My friend Steve Hughes earned a Bronze Star and had retired with over 20 years of service, however he was still carrying quite a bit in his “ruck sack” from his days in combat…I knew this particular trip among other Veterans would prove “freeing” in some ways that are hard to explain to those that have not walked the paths of combat.  We loaded up our bikes and headed up I-81 with other Vets to DC for the weekend on a Friday before Memorial Day.  Arriving on Friday afternoon, we explored some of the venues where events were to take place and just basically performing a “recon” of the area.

On Saturday morning, we got up all excited for what the day would bring and headed out for breakfast.  The particular restaurant we chose was full of Veterans…all wearing vests or hats with medals and patches that only fellow Vets recognize and know the meaning.  As we finished our meal, we were walking out the door when a couple came up to us and asked “is this photo yours?”  It was a photo of my oldest son Hunter in his Hargrave Military Academy uniform…it had fallen from my money clip.  I thanked them, and they asked about the photo and uniform.  I shared with them that Hunter is my oldest son and is a student at HMA.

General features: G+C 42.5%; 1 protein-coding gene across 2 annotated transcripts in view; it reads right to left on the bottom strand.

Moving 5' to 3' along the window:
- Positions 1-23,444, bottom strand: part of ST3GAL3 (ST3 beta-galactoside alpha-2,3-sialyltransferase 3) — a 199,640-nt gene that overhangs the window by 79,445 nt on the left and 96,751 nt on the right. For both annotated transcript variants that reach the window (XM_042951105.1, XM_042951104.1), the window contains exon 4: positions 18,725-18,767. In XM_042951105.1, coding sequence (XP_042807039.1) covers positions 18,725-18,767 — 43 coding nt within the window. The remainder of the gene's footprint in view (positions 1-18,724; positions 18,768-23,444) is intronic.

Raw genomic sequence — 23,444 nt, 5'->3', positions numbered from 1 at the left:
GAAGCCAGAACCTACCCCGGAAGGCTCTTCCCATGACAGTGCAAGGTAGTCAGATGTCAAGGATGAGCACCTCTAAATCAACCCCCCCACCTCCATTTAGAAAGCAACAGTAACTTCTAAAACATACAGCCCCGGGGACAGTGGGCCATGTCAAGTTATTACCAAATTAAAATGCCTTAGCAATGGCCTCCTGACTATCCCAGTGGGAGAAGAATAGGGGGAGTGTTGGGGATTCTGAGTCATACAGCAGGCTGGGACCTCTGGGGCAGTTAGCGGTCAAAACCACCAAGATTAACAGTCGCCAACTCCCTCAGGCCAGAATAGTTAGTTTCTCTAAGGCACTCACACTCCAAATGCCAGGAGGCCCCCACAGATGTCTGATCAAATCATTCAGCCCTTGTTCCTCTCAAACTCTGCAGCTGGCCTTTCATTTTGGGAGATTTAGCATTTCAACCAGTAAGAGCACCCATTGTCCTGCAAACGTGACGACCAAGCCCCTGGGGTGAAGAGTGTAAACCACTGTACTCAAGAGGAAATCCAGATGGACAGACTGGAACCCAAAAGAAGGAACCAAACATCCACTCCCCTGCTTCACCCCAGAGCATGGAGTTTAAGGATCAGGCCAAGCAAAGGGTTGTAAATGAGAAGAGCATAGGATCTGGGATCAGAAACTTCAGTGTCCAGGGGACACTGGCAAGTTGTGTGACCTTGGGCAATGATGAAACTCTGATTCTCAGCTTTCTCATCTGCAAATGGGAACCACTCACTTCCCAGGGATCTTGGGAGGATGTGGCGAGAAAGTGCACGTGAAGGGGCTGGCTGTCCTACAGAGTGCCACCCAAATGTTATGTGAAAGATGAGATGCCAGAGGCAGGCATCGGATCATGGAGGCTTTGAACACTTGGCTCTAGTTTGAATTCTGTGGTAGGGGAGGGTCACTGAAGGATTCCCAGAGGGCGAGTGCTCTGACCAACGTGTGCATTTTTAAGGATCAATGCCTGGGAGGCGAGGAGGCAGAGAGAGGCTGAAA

The couple asked “are you guys here for Rolling Thunder?”  Steve and I shared the story of our friendship.  He was an Officer Candidate at OCS and I was his TAC Officer (drill instructor) many years ago…normally not the great start of a friendly relationship.  After he graduated, I eventually retired and we were not in contact with each other until one day I read a story in a local paper about a boy that was receiving his Dad’s Masters Degree at a university because his Dad was serving in Iraq.  Ended up, it was Steve’s son Josh.  Steve I and I reconnected via email…he in the desert and I in the US.  Steve assisted me on a program I started for a local football team…tagged “Band of Brothers.”